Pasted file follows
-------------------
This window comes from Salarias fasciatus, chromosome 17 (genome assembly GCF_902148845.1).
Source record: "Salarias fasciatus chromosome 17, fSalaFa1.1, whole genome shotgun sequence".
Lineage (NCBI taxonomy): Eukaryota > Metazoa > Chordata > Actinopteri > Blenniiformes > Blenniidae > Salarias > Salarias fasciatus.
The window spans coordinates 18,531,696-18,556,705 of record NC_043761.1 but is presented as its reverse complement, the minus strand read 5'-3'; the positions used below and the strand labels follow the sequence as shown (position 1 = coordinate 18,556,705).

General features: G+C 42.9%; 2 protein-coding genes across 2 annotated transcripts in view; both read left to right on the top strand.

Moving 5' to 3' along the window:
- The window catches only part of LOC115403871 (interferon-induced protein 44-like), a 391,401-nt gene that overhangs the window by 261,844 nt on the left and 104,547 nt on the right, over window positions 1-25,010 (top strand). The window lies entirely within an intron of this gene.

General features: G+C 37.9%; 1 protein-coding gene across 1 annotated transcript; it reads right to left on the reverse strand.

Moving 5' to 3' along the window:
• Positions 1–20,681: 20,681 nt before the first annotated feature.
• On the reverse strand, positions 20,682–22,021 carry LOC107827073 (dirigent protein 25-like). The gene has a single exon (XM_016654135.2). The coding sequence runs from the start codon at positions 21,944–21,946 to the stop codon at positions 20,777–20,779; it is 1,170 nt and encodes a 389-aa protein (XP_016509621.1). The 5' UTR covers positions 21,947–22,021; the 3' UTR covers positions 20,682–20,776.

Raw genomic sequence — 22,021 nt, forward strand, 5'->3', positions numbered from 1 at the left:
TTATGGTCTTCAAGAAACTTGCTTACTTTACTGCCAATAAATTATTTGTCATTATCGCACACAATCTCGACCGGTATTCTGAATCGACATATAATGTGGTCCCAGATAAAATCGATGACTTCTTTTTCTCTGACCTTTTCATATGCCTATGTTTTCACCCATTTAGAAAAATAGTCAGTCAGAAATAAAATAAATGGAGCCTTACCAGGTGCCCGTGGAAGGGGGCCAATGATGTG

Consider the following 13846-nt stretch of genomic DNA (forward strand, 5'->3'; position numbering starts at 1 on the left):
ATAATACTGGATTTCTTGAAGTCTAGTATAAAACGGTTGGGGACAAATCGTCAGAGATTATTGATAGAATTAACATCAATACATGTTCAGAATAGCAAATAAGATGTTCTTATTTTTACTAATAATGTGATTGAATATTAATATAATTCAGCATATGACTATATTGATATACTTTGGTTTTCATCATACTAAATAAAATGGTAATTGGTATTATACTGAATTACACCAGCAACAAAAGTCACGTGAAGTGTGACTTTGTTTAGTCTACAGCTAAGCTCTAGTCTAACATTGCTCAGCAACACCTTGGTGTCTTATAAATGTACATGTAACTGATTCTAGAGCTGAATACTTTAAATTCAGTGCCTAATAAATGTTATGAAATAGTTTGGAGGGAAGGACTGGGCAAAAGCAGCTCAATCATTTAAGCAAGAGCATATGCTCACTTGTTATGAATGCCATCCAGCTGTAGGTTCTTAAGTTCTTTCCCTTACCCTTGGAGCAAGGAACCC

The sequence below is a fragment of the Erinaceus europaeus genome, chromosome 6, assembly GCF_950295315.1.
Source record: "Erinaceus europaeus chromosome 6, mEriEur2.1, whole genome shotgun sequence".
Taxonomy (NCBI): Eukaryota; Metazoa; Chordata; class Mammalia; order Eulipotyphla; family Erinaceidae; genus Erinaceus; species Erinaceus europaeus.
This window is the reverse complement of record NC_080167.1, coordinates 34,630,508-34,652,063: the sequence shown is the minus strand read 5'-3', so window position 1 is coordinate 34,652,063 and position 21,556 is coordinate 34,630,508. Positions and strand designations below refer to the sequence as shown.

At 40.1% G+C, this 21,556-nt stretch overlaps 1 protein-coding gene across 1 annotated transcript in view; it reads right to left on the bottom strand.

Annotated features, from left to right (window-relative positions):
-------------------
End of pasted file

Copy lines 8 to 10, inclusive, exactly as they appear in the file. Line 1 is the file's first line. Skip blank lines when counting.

General features: G+C 37.9%; 1 protein-coding gene across 1 annotated transcript; it reads right to left on the reverse strand.

Moving 5' to 3' along the window:
• Positions 1–20,681: 20,681 nt before the first annotated feature.